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Cost-Benefit Analysis of Psychological Therapy

  • David Clark
  • Martin Knapp
  • Richard Layard
  • Guy Mayraz

At present six million people are suffering from clinical depression or anxiety disorders, but only a quarter of them are in treatment. NICE Guidelines prescribe the offer of evidence-based psychological therapy, but they are not implemented, due to lack of therapists within the NHS. We therefore estimate the economic costs and benefits of providing psychological therapy to people not now in treatment. The cost to the government would be fully covered by the savings in incapacity benefits and extra taxes that result from more people being able to work. On our estimates the cost could be recovered within two years - and certainly within five. And the benefits to the whole economy are greater still. This is not because we expect the extra therapy to be targeted especially at people with problems about work. It is because the cost of the therapy is so small (£750 in total), the recovery rates are so high (50%) and the cost of a person on IB is so large (£750 per month). These findings strongly reinforce the humanitarian case for implementing the NICE Guidelines. Current proposals for doing this would require some 8,000 extra psychological therapists within the NHS over the next six years.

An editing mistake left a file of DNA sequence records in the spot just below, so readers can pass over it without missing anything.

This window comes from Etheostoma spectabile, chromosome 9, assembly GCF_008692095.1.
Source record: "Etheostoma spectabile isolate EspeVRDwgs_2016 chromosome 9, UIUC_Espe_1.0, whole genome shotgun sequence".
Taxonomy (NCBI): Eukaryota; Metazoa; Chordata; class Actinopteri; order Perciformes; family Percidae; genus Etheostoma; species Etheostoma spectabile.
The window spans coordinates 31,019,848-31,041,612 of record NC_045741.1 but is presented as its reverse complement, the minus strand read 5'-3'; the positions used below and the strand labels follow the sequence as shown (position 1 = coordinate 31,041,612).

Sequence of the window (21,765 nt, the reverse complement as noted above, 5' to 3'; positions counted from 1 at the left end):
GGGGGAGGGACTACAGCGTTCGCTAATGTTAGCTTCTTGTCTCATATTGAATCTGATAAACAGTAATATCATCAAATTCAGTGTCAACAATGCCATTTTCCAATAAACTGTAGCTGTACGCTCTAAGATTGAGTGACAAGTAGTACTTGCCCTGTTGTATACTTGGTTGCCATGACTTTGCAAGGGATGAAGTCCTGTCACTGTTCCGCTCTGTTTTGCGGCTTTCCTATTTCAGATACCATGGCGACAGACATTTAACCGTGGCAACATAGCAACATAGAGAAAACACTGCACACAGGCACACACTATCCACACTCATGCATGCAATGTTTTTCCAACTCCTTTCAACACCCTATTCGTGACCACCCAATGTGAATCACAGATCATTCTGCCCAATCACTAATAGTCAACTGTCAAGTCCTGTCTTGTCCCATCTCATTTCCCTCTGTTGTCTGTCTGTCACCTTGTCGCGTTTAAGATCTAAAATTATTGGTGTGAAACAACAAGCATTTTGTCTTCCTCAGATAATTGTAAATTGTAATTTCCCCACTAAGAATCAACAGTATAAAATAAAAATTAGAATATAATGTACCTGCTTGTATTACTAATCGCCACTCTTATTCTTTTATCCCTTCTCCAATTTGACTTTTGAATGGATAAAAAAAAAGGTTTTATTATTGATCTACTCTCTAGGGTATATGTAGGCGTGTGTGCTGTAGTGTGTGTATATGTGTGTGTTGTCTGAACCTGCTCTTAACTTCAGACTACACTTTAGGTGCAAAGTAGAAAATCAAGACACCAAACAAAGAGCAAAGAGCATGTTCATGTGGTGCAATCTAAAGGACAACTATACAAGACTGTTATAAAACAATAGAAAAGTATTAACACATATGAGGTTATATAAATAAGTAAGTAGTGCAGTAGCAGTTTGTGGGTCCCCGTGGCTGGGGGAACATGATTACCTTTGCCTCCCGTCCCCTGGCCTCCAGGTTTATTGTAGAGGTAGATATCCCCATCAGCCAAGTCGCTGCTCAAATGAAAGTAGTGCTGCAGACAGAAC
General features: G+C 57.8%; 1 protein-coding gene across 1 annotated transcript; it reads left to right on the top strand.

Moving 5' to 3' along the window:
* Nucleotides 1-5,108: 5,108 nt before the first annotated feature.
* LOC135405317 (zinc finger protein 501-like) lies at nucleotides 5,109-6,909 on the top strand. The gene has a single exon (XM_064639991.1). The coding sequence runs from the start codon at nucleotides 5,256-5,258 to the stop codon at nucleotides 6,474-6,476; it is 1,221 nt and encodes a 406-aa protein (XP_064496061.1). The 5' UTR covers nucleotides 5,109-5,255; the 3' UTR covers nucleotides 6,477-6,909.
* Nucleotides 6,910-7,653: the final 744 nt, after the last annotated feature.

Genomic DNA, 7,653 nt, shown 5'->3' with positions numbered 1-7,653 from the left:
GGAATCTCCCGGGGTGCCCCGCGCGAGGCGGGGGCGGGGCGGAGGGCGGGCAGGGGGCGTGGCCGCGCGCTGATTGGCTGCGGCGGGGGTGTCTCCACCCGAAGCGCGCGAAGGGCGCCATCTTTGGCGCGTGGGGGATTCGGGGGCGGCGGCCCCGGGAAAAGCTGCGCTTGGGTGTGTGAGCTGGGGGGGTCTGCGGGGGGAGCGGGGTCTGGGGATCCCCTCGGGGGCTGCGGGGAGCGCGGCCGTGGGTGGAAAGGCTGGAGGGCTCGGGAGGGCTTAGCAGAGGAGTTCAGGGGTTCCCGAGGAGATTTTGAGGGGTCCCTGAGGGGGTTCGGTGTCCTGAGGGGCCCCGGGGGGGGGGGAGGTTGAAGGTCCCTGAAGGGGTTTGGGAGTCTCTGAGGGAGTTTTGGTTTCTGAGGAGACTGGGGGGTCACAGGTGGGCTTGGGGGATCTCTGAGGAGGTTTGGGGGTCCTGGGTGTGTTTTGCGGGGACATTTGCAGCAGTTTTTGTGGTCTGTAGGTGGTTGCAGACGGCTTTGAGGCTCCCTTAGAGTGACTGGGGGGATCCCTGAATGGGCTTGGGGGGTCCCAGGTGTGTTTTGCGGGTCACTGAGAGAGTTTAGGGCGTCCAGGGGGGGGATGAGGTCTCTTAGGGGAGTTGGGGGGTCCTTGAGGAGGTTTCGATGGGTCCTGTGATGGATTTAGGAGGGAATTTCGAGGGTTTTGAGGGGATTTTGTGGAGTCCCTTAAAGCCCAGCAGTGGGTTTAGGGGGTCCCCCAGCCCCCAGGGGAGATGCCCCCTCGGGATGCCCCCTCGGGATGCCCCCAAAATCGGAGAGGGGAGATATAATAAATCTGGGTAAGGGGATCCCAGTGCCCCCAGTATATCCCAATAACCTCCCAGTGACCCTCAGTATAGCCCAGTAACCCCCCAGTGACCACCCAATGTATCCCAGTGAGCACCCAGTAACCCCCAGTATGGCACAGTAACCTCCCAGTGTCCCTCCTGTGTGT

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Paper provided by Centre for Economic Performance, LSE in its series CEP Discussion Papers with number dp0829.

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Date of creation: Oct 2007
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Handle: RePEc:cep:cepdps:dp0829
Contact details of provider: Web page: http://cep.lse.ac.uk/_new/publications/series.asp?prog=CEP

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  1. Alejandro Cuñat & Marc J. Melitz, 2007. "Volatility, Labor Market Flexibility, and the Pattern of Comparative Advantage," CEP Discussion Papers dp0799, Centre for Economic Performance, LSE.
  2. Henry Overman & Patricia Rice & Anthony J. Venables, 2007. "Economic Linkages Across Space," CEP Discussion Papers dp0805, Centre for Economic Performance, LSE.
  3. Giulia Faggio, 2007. "Job Destruction, Job Creation and Unemployment in Transition Countries: What Can We Learn?," CEP Discussion Papers dp0798, Centre for Economic Performance, LSE.
  4. Christos Genakos & Tommaso Valletti, 2007. "Testing the "waterbed" effect in mobile telephony," LSE Research Online Documents on Economics 19680, London School of Economics and Political Science, LSE Library.
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